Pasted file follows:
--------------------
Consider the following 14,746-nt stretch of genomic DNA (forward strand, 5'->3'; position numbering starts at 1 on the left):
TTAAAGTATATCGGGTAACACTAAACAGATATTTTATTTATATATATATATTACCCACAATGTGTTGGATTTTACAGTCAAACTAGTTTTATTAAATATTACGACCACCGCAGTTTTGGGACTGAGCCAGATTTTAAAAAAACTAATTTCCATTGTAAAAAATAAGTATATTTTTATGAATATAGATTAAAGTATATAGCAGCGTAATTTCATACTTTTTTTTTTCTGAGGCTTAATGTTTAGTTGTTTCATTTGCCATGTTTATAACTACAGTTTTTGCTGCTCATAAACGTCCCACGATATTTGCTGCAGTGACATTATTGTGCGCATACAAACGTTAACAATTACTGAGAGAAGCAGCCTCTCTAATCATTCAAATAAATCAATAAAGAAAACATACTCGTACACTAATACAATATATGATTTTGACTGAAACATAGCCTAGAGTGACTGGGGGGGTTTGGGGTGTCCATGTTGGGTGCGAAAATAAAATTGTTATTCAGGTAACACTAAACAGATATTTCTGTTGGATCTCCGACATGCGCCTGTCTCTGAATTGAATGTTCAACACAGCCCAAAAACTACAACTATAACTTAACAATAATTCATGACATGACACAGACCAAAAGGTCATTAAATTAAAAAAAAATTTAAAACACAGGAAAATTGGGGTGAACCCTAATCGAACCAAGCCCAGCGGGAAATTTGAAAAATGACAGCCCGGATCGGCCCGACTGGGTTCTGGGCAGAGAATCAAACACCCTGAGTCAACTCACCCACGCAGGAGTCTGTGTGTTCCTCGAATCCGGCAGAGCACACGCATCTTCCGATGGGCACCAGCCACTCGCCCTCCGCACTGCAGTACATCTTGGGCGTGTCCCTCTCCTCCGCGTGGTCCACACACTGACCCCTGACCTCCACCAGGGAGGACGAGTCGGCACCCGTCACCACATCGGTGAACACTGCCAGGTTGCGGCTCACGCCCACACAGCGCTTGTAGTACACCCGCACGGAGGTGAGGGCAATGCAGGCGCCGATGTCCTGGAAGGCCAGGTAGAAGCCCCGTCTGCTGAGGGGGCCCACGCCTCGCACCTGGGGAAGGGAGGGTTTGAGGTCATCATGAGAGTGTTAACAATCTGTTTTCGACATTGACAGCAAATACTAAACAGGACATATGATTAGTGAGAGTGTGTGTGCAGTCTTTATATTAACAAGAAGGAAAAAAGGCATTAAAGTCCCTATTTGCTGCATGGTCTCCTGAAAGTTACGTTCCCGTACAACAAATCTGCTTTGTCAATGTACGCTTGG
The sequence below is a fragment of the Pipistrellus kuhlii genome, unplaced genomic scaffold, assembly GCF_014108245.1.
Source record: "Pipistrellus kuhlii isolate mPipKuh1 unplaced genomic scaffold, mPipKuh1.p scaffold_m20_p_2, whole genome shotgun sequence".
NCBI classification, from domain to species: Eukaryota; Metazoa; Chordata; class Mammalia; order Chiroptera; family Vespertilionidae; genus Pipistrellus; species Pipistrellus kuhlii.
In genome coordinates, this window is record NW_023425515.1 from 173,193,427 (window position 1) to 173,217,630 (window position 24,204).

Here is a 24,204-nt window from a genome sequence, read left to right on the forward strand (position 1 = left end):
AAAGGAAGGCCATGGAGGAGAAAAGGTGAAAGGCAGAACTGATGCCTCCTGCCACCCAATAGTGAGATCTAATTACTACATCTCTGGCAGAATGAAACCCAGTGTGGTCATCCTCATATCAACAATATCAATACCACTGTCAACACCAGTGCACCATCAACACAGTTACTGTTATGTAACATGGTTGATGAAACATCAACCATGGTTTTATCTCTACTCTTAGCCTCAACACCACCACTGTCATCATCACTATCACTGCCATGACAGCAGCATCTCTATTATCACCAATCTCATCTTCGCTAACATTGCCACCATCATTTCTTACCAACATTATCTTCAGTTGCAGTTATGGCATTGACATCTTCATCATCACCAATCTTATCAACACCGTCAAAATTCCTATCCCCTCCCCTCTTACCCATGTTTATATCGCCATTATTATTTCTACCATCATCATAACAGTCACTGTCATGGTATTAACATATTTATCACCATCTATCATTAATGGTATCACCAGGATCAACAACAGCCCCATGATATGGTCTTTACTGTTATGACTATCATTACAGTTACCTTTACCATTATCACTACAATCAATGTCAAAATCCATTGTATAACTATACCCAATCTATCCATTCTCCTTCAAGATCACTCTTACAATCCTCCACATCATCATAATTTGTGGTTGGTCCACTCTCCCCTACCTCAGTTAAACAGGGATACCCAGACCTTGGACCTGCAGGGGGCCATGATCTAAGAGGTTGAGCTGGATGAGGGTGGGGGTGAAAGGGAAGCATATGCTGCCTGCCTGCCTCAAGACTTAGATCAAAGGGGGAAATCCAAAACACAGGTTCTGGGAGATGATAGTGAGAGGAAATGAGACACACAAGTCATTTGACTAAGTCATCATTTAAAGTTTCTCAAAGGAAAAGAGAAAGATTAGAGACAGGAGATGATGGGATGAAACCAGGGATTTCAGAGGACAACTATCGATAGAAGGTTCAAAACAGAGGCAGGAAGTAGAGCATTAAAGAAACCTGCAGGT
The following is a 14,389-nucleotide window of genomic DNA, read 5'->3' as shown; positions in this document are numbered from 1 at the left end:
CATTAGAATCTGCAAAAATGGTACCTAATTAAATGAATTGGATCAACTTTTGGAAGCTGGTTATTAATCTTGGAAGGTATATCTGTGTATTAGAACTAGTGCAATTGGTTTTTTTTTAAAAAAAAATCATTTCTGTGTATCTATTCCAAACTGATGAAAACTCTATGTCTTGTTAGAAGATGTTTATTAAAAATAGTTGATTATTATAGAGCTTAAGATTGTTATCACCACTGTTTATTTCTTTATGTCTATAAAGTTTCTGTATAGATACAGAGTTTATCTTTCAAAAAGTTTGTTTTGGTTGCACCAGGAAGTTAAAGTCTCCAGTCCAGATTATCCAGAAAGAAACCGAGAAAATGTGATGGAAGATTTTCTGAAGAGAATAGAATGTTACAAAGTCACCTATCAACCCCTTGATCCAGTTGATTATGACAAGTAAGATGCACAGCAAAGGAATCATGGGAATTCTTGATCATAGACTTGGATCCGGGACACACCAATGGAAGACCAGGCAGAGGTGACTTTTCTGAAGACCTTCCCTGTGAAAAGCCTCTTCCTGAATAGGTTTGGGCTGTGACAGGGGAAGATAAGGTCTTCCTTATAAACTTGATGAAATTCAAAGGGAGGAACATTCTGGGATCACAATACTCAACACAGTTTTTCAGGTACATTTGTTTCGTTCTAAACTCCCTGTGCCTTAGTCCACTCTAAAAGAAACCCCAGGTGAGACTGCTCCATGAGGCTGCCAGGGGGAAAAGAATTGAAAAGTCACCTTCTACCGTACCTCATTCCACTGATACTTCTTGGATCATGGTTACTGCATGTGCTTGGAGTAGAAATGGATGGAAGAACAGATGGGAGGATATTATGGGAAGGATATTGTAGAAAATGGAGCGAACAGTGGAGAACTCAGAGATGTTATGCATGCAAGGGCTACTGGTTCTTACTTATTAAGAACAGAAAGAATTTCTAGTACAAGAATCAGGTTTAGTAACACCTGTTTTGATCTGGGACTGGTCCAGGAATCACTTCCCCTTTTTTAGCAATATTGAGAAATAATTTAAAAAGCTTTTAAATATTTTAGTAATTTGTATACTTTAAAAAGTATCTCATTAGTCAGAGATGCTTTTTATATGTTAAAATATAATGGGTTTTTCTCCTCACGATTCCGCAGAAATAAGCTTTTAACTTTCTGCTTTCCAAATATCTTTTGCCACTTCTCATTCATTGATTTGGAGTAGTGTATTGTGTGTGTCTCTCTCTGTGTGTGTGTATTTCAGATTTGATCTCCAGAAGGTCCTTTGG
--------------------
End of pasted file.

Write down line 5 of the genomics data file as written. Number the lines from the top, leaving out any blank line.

NCBI classification, from domain to species: Eukaryota; Metazoa; Chordata; class Mammalia; order Chiroptera; family Vespertilionidae; genus Pipistrellus; species Pipistrellus kuhlii.